This Friday and Saturday, the 7th edition of the seminar for foreign publishers will take place in Cracow. During the seminar, the Polish Book Institute presents foreign editors and literary agents with the most interesting phenomena of the Polish publishing market. For the second time, the seminar will be devoted to children’s and youth literature.
The seminar will begin on Friday with a short presentation of the Institute, after which the guests will participate in several lectures on the market of children’s and teenagers’ books in Poland (Renek Madruń from Nielsen Book Research and Marta Lipczyńska-Gil from "Ryms"), as well as the flowering of Polish illustrated books (Maria Deskur from "Egmont"). Primarly though, the seminar is a great opportunity for publishers from Poland and abroad to forge commercial links, and it is B2B meetings that constitute a rather important part of this event. The two-day event will be crowned with a meeting between foreign publishers and Polish illustrators, and an exhibition of children’s illustrations in Bunkier Sztuki.
38 publishers of children’s and youth literature will participate in the seminar, including 20 publishers from abroad. Among the latter group, there will be present editors from China (Daylight, Phoenix Juvenile And Children’s Publishing), France (Actes Sud, La Martiniere), Greece (Patakis), India (Tara Books), Korea (Sang), Germany (Gestenberg), Turkey (Red House), Hungary (Lira), the United Kingdom (Walker Books), and Italy (Rizzoli/Mondadori).
What is there that is interesting for foreign publishers in Polish children’s and youth literature? Katarzyna Kolasińska from the publishing house Media Rodzina puts the works of Iwona Chmielewska into the spotlight, emphasising their originality on a global scale. On the other hand, Patrycja Młynarek from Święty Wojciech accentuates the return to the golden years of Polish graphics: Our authors and graphic designers have the ability to talk about important issues in a way that is easy and attractive to young readers.
The role of Polish graphics in successes abroad, established by the triumphs of Mapy (The Maps) by Aleksandra and Daniel Mizielińscy, is highlighted by Dawid Skarbek from Warstwy publishing house: Polish art of illustration deserves a special distinction; for decades, it has been shaped into its idiosyncratic, manifold, and diverse style – despite its diversity, it is highly recognisable and distinctive.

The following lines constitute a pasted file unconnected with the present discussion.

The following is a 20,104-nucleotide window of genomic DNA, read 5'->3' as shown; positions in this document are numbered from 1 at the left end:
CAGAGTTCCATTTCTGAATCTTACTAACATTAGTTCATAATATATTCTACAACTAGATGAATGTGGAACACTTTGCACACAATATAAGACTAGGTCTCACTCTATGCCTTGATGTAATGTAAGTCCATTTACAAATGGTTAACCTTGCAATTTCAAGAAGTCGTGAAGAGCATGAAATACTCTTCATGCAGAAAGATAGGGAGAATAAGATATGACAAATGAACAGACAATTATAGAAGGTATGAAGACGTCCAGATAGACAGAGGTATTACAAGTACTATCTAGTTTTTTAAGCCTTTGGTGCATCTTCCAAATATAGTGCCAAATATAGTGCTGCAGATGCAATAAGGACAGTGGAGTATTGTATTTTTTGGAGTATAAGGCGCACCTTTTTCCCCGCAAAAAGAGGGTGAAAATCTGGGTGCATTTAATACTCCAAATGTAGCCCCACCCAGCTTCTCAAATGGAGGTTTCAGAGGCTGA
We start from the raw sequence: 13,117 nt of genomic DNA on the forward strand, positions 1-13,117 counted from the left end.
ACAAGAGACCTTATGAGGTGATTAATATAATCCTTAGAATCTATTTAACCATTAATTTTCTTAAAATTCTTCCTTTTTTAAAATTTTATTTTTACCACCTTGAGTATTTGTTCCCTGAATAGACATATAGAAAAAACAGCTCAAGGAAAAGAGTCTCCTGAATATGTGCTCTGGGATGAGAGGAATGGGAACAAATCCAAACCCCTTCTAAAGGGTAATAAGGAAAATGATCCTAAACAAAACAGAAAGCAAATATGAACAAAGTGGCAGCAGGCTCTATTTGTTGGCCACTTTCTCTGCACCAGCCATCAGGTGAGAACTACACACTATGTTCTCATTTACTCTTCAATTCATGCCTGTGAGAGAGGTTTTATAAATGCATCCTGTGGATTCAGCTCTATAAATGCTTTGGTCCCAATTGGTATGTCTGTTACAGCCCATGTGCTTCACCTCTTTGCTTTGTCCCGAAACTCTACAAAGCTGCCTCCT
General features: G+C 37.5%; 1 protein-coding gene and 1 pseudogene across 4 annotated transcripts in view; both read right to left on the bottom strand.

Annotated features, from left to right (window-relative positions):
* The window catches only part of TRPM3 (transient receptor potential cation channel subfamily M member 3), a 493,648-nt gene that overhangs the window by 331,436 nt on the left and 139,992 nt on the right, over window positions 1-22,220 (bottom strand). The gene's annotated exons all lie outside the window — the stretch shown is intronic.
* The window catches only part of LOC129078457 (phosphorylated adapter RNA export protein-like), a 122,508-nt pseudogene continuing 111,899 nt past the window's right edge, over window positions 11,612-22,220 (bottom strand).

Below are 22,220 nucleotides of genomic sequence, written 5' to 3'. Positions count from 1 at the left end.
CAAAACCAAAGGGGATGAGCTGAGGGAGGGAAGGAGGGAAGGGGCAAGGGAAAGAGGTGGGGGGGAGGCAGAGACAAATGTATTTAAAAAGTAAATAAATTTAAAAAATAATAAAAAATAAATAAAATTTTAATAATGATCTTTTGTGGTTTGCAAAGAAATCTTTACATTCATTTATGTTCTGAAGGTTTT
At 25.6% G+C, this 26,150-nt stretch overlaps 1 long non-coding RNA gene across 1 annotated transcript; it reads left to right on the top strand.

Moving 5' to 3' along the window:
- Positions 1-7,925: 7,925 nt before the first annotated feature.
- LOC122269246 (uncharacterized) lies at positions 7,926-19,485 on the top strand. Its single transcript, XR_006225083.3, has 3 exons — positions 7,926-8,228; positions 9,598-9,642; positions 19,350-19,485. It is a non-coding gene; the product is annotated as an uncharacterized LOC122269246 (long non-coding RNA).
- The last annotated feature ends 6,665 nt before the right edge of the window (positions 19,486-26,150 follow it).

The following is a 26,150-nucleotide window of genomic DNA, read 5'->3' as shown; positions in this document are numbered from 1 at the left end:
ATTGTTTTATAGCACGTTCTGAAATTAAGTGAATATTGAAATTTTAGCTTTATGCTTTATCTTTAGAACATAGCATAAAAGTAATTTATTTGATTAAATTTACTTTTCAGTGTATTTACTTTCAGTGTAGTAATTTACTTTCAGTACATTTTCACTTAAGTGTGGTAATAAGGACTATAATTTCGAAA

On the other hand, Skrabek also points at the contribution of eminent writers
Apart from the illustrations, the texts are obviously important. Just as prominent artists became interested in children's illustrations, famous and well-known writers willingly wrote for children. Intertwining these two worlds has made it possible to create something exceptionally unique.
How do native publishers see the role of the Polish Book Institute in the promotion of Polish children's and youth literature? Magda Kłos-Podsiadło from ‘Wytwórnia’ notices that one must ‘treat it as seriously as books for adult readers’.
The Translator Programme Poland works perfectly. It is also important to have the opportunity to participate in international fairs at the Institute's stand, it constitutes a great help for smaller publishers. The Polish Book Institute can support us, the publishers of children's literature, issuing yearly a catalogue of selected publications, which would be available at international fairs - adds Kłos-Podsiadło.
The premiere of this catalogue, entitled Polish Books for Children & Young Adults (it can be downloaded from here) will take place during the seminar in Cracow. The aforementioned catalogue presents the most interesting trends in Polish children’s literature. It was commissioned by the Institute and prepared by a group of experts.
The initiatives like the seminar in Cracow are, according to Maria Deskur from ‘Egmont’, ‘excellent’ because, unlike huge international fairs (such as those in Bologna), they create an opportunity to establish contacts with publishers from abroad.
How do publishers see the role of the Institute? Dawid Skarbek, just like Maria Kłos-Podsiadło, mentions translations, but he also adds that it is worth “to start publishing the classics of Polish children’s literature abroad.”
The market of youth literature is more difficult in this regard. Katarzyna Sienkiewicz-Kosik from ‘Powergraph’ publishing house acknowledges this fact: A foreign publisher may have concerns as to whether Polish reality will be too exotic for a non-Polish reader. No, it will not. To tell the truth, it does not differ greatly from the Western one. One can only imagine what the position of Polish youth novels would look like if foreign publishers had trust in Polish youth literature just like they had in our picture books.
The key to success?
Breaking the language barrier: mainly by translating passages, summaries, and promotional texts.